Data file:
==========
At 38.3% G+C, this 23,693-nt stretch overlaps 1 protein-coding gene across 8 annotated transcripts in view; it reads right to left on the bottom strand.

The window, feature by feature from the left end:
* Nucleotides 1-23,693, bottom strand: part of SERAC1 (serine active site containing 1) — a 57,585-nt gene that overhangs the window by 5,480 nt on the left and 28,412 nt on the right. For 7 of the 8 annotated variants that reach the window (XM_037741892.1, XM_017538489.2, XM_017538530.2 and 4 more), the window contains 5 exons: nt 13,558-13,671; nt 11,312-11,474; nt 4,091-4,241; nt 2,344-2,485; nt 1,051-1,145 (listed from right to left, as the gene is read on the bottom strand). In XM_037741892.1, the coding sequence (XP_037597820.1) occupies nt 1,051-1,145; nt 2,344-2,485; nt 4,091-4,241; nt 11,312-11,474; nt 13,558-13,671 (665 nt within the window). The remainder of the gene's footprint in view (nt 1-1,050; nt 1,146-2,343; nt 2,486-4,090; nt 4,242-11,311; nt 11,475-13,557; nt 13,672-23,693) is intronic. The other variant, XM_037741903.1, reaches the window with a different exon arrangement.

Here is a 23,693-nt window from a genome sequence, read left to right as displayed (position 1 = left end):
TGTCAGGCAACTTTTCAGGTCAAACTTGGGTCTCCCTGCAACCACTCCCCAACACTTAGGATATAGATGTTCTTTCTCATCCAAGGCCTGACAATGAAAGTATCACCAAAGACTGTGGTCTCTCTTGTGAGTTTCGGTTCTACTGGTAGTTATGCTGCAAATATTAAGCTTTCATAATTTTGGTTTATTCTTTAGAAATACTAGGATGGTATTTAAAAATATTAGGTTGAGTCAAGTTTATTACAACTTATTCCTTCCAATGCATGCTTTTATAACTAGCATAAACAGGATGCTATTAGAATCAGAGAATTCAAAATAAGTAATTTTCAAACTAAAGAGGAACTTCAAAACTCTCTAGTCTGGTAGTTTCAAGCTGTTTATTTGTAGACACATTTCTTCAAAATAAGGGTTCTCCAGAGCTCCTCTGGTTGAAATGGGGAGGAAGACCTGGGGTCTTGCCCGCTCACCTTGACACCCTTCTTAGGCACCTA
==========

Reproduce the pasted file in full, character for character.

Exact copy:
At 38.3% G+C, this 23,693-nt stretch overlaps 1 protein-coding gene across 8 annotated transcripts in view; it reads right to left on the bottom strand.

The window, feature by feature from the left end:
* Nucleotides 1-23,693, bottom strand: part of SERAC1 (serine active site containing 1) — a 57,585-nt gene that overhangs the window by 5,480 nt on the left and 28,412 nt on the right. For 7 of the 8 annotated variants that reach the window (XM_037741892.1, XM_017538489.2, XM_017538530.2 and 4 more), the window contains 5 exons: nt 13,558-13,671; nt 11,312-11,474; nt 4,091-4,241; nt 2,344-2,485; nt 1,051-1,145 (listed from right to left, as the gene is read on the bottom strand). In XM_037741892.1, the coding sequence (XP_037597820.1) occupies nt 1,051-1,145; nt 2,344-2,485; nt 4,091-4,241; nt 11,312-11,474; nt 13,558-13,671 (665 nt within the window). The remainder of the gene's footprint in view (nt 1-1,050; nt 1,146-2,343; nt 2,486-4,090; nt 4,242-11,311; nt 11,475-13,557; nt 13,672-23,693) is intronic. The other variant, XM_037741903.1, reaches the window with a different exon arrangement.

Here is a 23,693-nt window from a genome sequence, read left to right as displayed (position 1 = left end):
TGTCAGGCAACTTTTCAGGTCAAACTTGGGTCTCCCTGCAACCACTCCCCAACACTTAGGATATAGATGTTCTTTCTCATCCAAGGCCTGACAATGAAAGTATCACCAAAGACTGTGGTCTCTCTTGTGAGTTTCGGTTCTACTGGTAGTTATGCTGCAAATATTAAGCTTTCATAATTTTGGTTTATTCTTTAGAAATACTAGGATGGTATTTAAAAATATTAGGTTGAGTCAAGTTTATTACAACTTATTCCTTCCAATGCATGCTTTTATAACTAGCATAAACAGGATGCTATTAGAATCAGAGAATTCAAAATAAGTAATTTTCAAACTAAAGAGGAACTTCAAAACTCTCTAGTCTGGTAGTTTCAAGCTGTTTATTTGTAGACACATTTCTTCAAAATAAGGGTTCTCCAGAGCTCCTCTGGTTGAAATGGGGAGGAAGACCTGGGGTCTTGCCCGCTCACCTTGACACCCTTCTTAGGCACCTA